The terminally cute but underpowered Isetta had no place on freeways unless it was hitched to a tow bar or riding on a trailer.


However, these cartoonish cars were a huge hit with kids when they crossed the pond from Germany and showed up in North America.


I know because I was a young kid who was introduced to the Isetta in a very roundabout way all those years ago.



I was in Grade One and in the early stages of an education-some of it in the classroom and some of it on the school bus.




I started Grade One as a five-year-old with no kindergarten or pre-school experience on my wafer-thin life resume. To say I was naïve was a massive understatement at the time.


There were plenty of kids in my age group on the bus, including one junior con artist who knew a pigeon (me) as soon as he spotted me on the bus. He must have heard the flapping wings as soon as I got on the bus for the first day of school.




The only other kid on the bus as naïve as me was my twin brother Jerry ( co-publisher of MyStar). The young con artist was about the same age as us, but he was already miles ahead of us on the road of life.




He concocted a pretty sophisticated birthday party scam in which he befriended us and then invited us to his celebration. He told us the party would have everything from cake to unlimited supplies of candy, chocolate bars, potato chips and every flavor of soda pop in the known universe.




The only requirement to attend his birthday celebration was a tasteful gift that was bought from a toy department. We were pretty excited about his party because it was our first major social event in life and it had everything that could make a young kid happy during a less indulgent era when potato chips and soda pop were not a common part of our routine.




My parents were happy to oblige on the gift part of the party equation and chose an unusual scale model friction car as our birthday offering for the young scam artist on our bus.  The toy car was an Isetta and I was immediately taken with its oddball but kid-cool style.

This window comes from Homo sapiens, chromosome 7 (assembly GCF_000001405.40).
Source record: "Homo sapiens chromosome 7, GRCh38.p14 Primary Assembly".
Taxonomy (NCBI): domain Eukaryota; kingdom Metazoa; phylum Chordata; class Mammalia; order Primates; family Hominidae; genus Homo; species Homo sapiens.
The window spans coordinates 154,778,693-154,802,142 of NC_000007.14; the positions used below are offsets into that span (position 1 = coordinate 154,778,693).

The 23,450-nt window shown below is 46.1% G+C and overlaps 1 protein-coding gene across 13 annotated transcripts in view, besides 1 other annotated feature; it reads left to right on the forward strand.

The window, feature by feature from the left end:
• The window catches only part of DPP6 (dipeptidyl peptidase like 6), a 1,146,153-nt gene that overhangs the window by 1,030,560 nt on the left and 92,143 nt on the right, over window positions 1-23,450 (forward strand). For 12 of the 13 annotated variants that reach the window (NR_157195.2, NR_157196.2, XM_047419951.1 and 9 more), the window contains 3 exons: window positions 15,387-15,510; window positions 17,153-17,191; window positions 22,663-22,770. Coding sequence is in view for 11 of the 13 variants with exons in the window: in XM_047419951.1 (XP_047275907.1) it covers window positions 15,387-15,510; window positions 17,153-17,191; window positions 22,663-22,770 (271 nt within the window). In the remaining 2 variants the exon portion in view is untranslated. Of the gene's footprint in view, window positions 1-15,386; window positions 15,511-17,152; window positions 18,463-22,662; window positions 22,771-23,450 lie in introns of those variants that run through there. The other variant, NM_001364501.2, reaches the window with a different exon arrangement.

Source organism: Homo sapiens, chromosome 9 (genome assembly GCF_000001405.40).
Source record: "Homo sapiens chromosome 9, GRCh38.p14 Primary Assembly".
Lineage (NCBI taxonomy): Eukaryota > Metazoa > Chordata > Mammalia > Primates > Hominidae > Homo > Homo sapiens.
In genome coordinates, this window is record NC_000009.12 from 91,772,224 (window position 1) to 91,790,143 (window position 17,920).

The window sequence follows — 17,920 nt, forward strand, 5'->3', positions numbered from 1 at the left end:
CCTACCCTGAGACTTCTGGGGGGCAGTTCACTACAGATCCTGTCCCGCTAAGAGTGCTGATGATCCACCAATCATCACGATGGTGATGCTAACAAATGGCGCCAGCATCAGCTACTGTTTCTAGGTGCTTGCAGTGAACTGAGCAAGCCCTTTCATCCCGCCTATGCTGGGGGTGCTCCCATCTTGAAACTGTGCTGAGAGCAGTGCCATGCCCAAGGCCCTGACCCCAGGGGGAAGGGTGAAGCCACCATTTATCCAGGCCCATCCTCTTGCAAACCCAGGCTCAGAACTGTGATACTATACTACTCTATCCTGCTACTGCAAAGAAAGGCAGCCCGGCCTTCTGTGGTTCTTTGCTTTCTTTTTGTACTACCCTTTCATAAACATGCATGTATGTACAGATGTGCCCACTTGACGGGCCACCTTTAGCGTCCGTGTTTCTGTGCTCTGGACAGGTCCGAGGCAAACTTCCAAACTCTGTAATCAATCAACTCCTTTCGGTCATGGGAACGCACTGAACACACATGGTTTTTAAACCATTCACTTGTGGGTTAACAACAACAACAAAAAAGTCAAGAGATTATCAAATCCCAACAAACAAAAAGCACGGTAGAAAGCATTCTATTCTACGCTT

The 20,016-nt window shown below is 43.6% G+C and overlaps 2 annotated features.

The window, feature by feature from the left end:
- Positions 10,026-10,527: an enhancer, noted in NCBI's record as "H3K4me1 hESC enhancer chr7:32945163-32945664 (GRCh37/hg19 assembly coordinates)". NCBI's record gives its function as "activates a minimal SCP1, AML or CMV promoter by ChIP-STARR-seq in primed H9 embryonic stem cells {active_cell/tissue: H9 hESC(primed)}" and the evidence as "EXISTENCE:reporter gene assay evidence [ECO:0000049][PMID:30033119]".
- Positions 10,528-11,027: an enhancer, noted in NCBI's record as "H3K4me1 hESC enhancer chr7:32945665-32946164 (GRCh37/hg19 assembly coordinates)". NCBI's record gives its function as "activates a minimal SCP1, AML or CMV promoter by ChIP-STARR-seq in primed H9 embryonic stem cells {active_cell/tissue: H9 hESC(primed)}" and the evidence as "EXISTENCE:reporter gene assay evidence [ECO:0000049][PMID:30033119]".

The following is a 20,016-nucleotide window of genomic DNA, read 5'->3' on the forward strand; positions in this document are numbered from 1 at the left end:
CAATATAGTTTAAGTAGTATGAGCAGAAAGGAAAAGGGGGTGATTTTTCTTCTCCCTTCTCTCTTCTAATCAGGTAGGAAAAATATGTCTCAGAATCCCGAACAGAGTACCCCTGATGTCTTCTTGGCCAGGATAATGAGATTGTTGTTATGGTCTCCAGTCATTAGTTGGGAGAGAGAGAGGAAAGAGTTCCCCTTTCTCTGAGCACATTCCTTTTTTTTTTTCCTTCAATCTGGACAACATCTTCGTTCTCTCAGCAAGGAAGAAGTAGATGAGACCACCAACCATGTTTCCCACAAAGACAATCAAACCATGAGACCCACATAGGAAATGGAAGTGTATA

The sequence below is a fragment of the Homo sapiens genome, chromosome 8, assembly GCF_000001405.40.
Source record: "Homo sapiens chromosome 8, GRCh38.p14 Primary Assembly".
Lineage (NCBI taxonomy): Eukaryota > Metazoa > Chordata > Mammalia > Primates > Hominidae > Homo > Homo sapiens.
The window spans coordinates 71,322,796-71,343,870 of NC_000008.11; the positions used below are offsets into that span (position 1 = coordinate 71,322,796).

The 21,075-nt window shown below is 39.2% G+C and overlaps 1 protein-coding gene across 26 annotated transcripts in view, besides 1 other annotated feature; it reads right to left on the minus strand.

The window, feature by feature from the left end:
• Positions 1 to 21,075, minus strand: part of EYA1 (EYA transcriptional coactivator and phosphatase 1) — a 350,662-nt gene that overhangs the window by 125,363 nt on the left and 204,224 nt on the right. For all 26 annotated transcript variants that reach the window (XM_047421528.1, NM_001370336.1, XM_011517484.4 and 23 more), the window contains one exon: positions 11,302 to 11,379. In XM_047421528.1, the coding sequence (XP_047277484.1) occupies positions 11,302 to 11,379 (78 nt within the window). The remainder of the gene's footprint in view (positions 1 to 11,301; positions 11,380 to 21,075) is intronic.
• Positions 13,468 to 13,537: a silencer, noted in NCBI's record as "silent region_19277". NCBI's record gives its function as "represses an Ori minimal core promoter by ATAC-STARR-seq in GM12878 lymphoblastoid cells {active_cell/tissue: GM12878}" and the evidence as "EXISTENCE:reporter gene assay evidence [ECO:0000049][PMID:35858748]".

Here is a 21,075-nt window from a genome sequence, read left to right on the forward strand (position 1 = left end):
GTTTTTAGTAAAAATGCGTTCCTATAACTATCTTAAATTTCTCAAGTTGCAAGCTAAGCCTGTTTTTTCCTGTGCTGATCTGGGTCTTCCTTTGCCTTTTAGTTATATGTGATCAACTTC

The Isetta resembled no car I had ever seen in my very young life-and I had already seen almost every version of fin car by that point. But the little 3-wheeled Isetta was in a league of its own in the style department.




Here was a tiny car- even in its full-sized form. Here was a car with only one door that opened at the front of the car. Here was a car that looked small enough for a kid my age to drive it and cute enough for a kid my age to hug it.




It was a puppy dog of a car and I was smitten with the Isetta from the moment I saw it in toy form. The Isetta toy car was also part of a major life lesson because the kid scammed us and there was no birthday party.




It was a crushing moment because it was my first encounter with raw treachery and it was tough to accept the fact I had been duped in a big way before I had even cleared Grade One. It was also a defining moment for me because the little weasel was forced to give back the toy Isetta and thus began my lifelong love affair with Isettas.




All in all, the Isetta affair had a happy ending and was the most memorable birthday party of my young life because there was no birthday or party.


For me, the seeds of cynicism may have been planted by this junior bunko artist but they took second place to planting the seeds of a car fanatic because of that little Isetta toy car.              

Jim Sutherland


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